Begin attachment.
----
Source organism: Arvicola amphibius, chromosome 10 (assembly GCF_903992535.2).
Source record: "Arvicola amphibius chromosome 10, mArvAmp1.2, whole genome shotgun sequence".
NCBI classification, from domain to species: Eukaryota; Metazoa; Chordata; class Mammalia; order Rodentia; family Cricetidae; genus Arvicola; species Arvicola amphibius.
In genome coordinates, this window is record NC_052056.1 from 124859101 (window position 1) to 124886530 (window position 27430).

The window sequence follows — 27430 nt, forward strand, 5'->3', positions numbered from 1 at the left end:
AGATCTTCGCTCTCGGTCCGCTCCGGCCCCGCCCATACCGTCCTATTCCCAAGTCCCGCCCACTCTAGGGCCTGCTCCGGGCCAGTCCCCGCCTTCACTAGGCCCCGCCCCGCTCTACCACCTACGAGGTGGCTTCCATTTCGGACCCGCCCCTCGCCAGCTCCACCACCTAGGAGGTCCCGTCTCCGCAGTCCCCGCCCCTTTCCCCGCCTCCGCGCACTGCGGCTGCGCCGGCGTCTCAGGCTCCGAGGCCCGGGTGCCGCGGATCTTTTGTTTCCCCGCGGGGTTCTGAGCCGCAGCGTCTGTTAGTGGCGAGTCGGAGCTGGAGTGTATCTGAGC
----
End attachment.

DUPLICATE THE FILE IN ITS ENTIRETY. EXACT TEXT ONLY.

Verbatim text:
Source organism: Arvicola amphibius, chromosome 10 (assembly GCF_903992535.2).
Source record: "Arvicola amphibius chromosome 10, mArvAmp1.2, whole genome shotgun sequence".
NCBI classification, from domain to species: Eukaryota; Metazoa; Chordata; class Mammalia; order Rodentia; family Cricetidae; genus Arvicola; species Arvicola amphibius.
In genome coordinates, this window is record NC_052056.1 from 124859101 (window position 1) to 124886530 (window position 27430).

The window sequence follows — 27430 nt, forward strand, 5'->3', positions numbered from 1 at the left end:
AGATCTTCGCTCTCGGTCCGCTCCGGCCCCGCCCATACCGTCCTATTCCCAAGTCCCGCCCACTCTAGGGCCTGCTCCGGGCCAGTCCCCGCCTTCACTAGGCCCCGCCCCGCTCTACCACCTACGAGGTGGCTTCCATTTCGGACCCGCCCCTCGCCAGCTCCACCACCTAGGAGGTCCCGTCTCCGCAGTCCCCGCCCCTTTCCCCGCCTCCGCGCACTGCGGCTGCGCCGGCGTCTCAGGCTCCGAGGCCCGGGTGCCGCGGATCTTTTGTTTCCCCGCGGGGTTCTGAGCCGCAGCGTCTGTTAGTGGCGAGTCGGAGCTGGAGTGTATCTGAGC